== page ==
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Title: Improving therapeutic approaches for the treatment of Non-small Cell Lung Cancer using an ex-vivo explant culture system
Authors: Karekla, Ellie
Supervisors: Pritchard, Catrin
MacFarlane, Marion
Award date: 18-Jun-2015
Presented at: University of Leicester
Abstract: Lung Cancer is the leading cause of cancer death worldwide in both males and females. Non-small cell lung cancer (NSCLC) accounts for ~80-85% of lung cancers. NSCLC is a very heterogeneous disease, both genetically and histologically, and there is an increasing list of mutations and copy number alterations in cancer associated genes. Several drugs that could potentially improve lung cancer outcomes are in development and some have entered clinical trials. However, the current established preclinical models, particularly animal xenografts, are not always predictive of patient outcome and there has been a large attrition of clinical candidate drugs at the Phase III stage. The aim of this project was to establish a primary NSCLC explant culture system with the view to developing a better platform to test the efficacy of existing drugs as well as novel drug combinations. The tissue architecture and tumour heterogeneity of individual NSCLC patients can be examined in an ex-vivo NSCLC explant culture system which maintains viability and proliferation in a short period of 24 hours + recovery (16-20 hours). Even though there is a moderate effect of cultivation, the ex-vivo NSCLC explant culture system can be used for assessing in situ drug responses over short periods. Responses of explants were assessed after treatment with cisplatin, MEK and PI3K inhibitors singly and in combination and TRAIL and ABT-737 singly and in combination in the presence or absence of cisplatin. This model points towards being more predictive of patient outcome in clinical studies than in vitro studies or animal models. The data show that the explant system has the potential to improve on current preclinical models for lung cancer or other solid cancers and help the drug development process achieve greater successes in the clinic. The model could provide a platform for personalising treatment to each patient and for identifying effective biomarkers for drug responses.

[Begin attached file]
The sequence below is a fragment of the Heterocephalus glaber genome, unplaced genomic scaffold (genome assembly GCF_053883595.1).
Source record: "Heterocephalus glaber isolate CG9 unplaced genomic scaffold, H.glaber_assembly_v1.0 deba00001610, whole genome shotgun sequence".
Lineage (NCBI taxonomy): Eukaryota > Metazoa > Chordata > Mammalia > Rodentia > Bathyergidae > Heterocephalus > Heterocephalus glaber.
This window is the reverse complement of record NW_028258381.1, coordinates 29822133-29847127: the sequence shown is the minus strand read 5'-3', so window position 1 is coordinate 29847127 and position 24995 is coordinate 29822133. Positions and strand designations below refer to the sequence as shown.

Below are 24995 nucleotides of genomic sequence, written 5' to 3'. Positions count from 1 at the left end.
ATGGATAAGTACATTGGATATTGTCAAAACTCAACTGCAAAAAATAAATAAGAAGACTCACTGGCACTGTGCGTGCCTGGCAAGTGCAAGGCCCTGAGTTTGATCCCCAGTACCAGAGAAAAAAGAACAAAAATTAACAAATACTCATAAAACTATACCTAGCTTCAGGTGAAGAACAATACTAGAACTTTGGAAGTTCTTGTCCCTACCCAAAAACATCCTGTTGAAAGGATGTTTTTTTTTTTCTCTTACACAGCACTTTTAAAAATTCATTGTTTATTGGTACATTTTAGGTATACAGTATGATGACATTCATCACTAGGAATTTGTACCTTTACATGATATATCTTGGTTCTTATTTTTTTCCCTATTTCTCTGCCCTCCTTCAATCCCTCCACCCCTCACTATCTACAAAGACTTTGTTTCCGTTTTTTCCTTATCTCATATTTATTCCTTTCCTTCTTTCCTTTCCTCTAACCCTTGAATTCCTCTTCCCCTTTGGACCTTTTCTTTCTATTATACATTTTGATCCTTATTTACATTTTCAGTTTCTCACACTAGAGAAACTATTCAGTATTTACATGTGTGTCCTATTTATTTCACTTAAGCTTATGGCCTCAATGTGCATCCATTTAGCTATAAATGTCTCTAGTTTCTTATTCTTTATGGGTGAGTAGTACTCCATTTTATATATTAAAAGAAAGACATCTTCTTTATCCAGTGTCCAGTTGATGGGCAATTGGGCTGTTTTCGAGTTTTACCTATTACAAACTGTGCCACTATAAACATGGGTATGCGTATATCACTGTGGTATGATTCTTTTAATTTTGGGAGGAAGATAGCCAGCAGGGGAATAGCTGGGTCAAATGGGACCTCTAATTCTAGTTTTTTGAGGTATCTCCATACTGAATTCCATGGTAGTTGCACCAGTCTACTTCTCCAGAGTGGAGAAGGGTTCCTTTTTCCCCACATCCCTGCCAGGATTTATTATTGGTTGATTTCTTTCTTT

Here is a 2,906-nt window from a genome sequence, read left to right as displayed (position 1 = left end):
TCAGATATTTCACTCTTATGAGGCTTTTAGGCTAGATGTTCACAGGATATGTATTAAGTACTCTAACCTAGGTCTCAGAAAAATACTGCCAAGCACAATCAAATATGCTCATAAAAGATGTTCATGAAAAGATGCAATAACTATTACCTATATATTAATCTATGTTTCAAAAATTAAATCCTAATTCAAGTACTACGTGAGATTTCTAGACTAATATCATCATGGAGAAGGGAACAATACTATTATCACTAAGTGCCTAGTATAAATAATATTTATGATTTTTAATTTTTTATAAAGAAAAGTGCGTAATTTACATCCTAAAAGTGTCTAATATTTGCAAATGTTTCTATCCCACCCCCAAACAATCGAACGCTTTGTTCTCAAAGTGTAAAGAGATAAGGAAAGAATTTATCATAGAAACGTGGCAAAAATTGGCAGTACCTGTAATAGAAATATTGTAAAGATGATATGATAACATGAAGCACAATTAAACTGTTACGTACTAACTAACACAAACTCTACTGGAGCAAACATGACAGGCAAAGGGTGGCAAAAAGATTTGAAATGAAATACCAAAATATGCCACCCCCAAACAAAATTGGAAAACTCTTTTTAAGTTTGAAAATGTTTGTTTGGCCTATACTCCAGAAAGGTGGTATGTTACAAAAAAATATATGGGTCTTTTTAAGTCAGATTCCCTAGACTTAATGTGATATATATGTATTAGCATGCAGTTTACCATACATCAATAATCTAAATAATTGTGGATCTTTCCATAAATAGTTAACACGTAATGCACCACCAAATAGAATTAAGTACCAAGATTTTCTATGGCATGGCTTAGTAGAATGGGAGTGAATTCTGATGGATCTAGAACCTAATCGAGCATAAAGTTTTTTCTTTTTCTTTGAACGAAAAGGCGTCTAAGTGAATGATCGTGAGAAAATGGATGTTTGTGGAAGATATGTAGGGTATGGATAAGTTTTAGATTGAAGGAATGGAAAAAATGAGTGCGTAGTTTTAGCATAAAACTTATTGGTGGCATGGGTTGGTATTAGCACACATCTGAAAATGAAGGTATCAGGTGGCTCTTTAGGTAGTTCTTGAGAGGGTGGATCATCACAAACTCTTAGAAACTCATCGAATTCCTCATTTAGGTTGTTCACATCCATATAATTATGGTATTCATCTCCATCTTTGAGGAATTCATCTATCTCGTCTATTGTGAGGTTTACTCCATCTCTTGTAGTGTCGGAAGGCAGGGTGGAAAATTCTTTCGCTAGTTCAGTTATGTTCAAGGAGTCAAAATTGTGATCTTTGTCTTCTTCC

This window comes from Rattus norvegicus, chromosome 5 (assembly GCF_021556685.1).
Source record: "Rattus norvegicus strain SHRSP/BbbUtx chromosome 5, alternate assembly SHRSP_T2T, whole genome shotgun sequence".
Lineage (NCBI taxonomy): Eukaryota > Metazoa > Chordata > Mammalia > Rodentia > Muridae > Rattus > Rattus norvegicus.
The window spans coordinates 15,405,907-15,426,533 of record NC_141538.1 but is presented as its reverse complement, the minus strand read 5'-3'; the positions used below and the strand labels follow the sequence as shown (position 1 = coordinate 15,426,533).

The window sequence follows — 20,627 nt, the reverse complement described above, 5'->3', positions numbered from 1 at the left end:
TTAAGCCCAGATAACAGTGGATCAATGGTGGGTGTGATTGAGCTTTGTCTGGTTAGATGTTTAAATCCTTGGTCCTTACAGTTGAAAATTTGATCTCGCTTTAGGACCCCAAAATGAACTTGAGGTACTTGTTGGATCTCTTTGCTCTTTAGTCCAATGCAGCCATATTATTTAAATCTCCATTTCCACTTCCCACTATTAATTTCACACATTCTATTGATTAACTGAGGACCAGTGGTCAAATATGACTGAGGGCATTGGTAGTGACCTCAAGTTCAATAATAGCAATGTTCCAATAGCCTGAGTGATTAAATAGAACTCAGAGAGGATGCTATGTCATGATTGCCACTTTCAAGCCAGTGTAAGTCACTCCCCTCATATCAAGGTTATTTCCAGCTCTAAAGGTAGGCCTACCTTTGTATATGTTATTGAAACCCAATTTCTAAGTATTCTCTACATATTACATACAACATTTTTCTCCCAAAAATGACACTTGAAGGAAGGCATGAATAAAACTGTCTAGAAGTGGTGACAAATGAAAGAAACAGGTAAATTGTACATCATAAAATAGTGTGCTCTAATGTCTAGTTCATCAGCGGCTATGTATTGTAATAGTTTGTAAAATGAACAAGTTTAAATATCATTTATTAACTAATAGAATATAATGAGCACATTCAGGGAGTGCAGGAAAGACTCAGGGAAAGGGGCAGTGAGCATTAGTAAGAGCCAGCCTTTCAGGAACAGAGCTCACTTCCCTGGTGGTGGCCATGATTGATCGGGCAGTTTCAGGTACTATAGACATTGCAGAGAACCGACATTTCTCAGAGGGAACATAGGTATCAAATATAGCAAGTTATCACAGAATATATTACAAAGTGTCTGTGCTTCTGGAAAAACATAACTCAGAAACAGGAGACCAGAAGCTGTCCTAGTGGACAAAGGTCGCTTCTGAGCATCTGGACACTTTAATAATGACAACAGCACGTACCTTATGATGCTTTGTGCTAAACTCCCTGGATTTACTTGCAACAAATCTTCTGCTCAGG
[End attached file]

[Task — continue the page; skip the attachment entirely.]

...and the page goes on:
Type: Thesis
Level: Doctoral
Qualification: PhD
Rights: Copyright © the author. All rights reserved.
Appears in Collections:Leicester Theses
Theses, Dept. of Biochemistry

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